Refinancing your mortgage is more challenging with bad credit, but it may still be possible.
Credit requirements vary by the type of refinance loan and the lender. Some mortgage refinance options are available for people with credit scores in the 500s and 600s.
Due to the coronavirus pandemic, refinancing your mortgage may be a bit of a challenge. Lenders are dealing with high loan demand and staffing issues that may slow down the process. Also, some lenders have increased their fees or temporarily suspended certain refinance products. If you can’t pay your current home loan, refer to our mortgage assistance resource. For the latest information on how to cope with financial stress during this pandemic, see NerdWallet’s financial guide to COVID-19.
How to refinance your mortgage with bad credit
Here are some tips for refinancing with a lower credit score:
- Shop around with at least three mortgage lenders, including your own mortgage servicer.
- Submit applications within a two-week period to minimize any impact from lender inquiries on your credit score.
- Consider government-backed refinance programs, such as FHA loans, which have lower credit score requirements than conventional loans.
- Focus on building your credit if you can’t refinance now.
Bad credit mortgage refinance options
Here are some mortgage refinance options to consider if you have a lower credit score:
FHA refinance loans
FHA loans, which are insured by the Federal Housing Administration, have less strict credit requirements than other types of mortgages.
FHA streamline refinance
To qualify for an FHA streamline refinance, your current mortgage must be an FHA loan and you must be current on the payments.
There are two types of FHA streamline refinance loans: credit-qualifying and non-credit-qualifying. The credit-qualifying option requires a minimum credit score of 580. The non-credit-qualifying FHA streamline refinance doesn’t require the lender to do a full credit check or calculate your debt-to-income ratio. The downside? You may pay a higher interest rate than with the credit-qualifying version. A home appraisal isn’t required for either option.
FHA rate and term refinance
You can refinance any type of mortgage, such as a conventional home loan, into a rate and term FHA refinance. “Rate and term” simply refers to the ability to get a lower rate or change the loan term. The lender will do a credit check and calculate your debt-to-income ratio. The FHA requires a minimum credit score of 580.
FHA cash-out refinance
An FHA cash-out refinance lets you tap into home equity. The new loan can be up to 80% of the home’s value. The FHA requires a minimum credit score of 500 for a cash-out refinance, but lenders may require higher scores.
VA refinance loans
Guaranteed by the U.S. Department of Veterans Affairs, VA loans are for military service members, veterans and eligible surviving spouses. The VA doesn’t mandate a certain credit score for purchase or refinance loans, but lenders can have their own requirements, which may be as high as 660.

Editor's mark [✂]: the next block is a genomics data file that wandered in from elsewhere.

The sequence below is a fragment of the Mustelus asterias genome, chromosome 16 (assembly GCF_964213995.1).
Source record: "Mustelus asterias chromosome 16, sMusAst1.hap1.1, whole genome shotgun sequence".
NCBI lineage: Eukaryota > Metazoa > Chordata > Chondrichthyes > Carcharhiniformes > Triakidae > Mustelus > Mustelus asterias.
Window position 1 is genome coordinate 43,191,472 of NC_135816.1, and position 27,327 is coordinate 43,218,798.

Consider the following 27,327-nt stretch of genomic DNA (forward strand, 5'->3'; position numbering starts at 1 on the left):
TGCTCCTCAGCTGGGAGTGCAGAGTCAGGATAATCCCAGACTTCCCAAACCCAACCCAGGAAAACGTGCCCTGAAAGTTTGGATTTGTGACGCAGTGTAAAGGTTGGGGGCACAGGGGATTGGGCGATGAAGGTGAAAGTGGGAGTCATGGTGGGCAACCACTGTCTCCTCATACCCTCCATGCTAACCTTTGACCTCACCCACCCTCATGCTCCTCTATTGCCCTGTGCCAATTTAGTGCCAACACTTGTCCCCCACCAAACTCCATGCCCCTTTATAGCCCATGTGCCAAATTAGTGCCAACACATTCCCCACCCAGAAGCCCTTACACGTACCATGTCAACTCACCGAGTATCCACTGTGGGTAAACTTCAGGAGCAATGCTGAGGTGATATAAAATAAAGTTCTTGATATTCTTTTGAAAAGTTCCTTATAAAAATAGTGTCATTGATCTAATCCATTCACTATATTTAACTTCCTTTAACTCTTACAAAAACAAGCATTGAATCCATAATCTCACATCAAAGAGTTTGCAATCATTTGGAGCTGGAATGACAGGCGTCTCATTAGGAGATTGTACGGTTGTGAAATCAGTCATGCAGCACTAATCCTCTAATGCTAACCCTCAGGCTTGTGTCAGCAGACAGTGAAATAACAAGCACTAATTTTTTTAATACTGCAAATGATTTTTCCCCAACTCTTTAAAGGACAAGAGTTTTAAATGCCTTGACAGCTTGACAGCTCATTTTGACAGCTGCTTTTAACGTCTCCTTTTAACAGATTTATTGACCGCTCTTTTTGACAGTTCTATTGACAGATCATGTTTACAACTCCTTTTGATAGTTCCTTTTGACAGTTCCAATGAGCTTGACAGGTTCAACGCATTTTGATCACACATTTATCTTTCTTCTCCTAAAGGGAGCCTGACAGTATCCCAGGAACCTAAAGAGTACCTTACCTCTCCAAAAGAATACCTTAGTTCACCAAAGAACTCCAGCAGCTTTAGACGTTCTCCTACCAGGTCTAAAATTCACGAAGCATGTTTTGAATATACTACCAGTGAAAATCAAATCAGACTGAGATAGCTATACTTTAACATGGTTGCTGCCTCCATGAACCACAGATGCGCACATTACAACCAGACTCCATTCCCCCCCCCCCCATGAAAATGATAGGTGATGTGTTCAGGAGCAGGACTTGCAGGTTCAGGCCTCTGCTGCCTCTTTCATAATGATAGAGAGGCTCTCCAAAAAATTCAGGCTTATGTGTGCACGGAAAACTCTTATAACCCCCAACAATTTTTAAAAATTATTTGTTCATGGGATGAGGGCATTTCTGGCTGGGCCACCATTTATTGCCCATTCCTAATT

VA streamline refinance
If you already have a VA loan, you can refinance with a VA Interest Rate Reduction Refinance Loan to lower the interest rate or move from an adjustable to fixed rate. This loan is also known as a VA streamline refinance because the process is simplified. The VA doesn’t require a new credit check or appraisal for a streamline refinance, but the lender might.
VA cash-out refinance
Qualified homeowners can refinance a conventional or VA mortgage with a VA cash-out refinance. This refinance loan allows, but doesn’t require, eligible borrowers to tap into home equity. It also gives the opportunity to save money with a lower interest rate, move to a fixed-rate from adjustable-rate mortgage or, if you have a conventional loan, get rid of private mortgage insurance.
USDA streamlined assist refinance loans
USDA mortgages are for rural home buyers and are backed by the U.S. Department of Agriculture. You must have a USDA mortgage to take advantage of the streamlined assist refinance loan. The program doesn’t require a new credit review, debt-to-income calculation or home appraisal, in most cases. However, you must have been current on your mortgage for the 12 months prior to applying.
Refinance options for underwater mortgages
Two programs may allow you to refinance if you owe more than your home is worth: the Freddie Mac Enhanced Relief Refinance and the Fannie Mae High Loan-to-Value Refinance Option. Both programs are geared to homeowners who wouldn’t otherwise qualify to refinance because they owe more than 97% of the value of their homes. They replace the Home Affordable Refinance Program, known as HARP, which operated from 2009 to 2018.
Rebuild your credit to refinance
If you can’t refinance now because of a bad credit score, focus on rebuilding your credit. Here’s the bright spot: It’s possible to elevate a low score fairly quickly. Small actions, such as paying bills on time and using a smaller percentage of your credit limit on credit cards, can make a big impact. Get your free credit score and monitor the changes.
» MORE: 8 ways to build credit fast